With my father we went out in the hof (courtyard between the house and barns) with string and sticks and measures and markers and  water cans, we created an Egyptian triangle in the dirt. After we marked the triangle we flipped it and made another triangle, for a rectangle, then marked the centre and made circles with 3, 4 and 5 m diameters. Finally we finished with a central post and made a pyramid! A really fun, visual exploration. 

  

  

  

  

  

  

  

  

          While we travel I homeschool Lily. I follow the Waldorf curriculum as closely as I can (with guidance from her teacher in Australia) while not being a trained teacher myself. It usually works really  well and it’s a fantastic opportunity to tutor Lily in areas she has challenges. Getting her motivated is not always easy though and the differentiation from parent to teacher is interesting (read challenging, inspiring,frustrating) for me. I learn so much alongside her and enjoy the intellectual stimulation and discovery in research also. It is difficult to maintain consistency when we are moving a lot so this 6 week interlude with my parents in Germany was a good foundation for studies. We visited the Egyptian museum in Berlin which inspired us with incredibly detailed and beautiful carvings and paintings. It is the home of the famous bust of Nerfetiti which cannot be photographed, so we took our sketchbooks and drew her. The guard commented Lily was the youngest artist he had witnessed sketching her.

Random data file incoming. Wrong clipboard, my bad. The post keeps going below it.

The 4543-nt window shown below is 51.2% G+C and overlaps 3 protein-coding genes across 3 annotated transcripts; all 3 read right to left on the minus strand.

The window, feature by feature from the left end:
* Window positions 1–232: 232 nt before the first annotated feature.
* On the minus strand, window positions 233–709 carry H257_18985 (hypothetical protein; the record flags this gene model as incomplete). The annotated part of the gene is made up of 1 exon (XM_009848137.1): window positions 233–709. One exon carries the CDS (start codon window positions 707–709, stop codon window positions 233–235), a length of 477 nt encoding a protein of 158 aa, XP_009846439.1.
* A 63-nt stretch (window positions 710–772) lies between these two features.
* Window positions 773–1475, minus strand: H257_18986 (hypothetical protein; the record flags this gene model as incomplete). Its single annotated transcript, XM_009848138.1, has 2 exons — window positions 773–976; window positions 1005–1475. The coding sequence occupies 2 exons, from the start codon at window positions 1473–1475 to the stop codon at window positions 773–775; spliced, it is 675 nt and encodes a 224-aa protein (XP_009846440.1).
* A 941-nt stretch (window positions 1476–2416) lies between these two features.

Her drawing books are full of images of Egypt. 

  

Drawing freely.

    Cedar has discovered drawing in such a new way! It’s very exciting to see him coming more freely into expressing his own visions and ideas as it’s been many months of encouraging this little one who was frustrated as his hands couldn’t do what his thoughts could see. He only wanted to direct us to draw for him. Now I see this fantastic leap in self confidence blooming!

He has invented some fantastic trailer/home/hay makers and the theme is tractors and machinery, trains, maps, gnome homes in trees, apple orchards and landscapes. He’s not often drawing his own wheels or people yet which I find intriguing.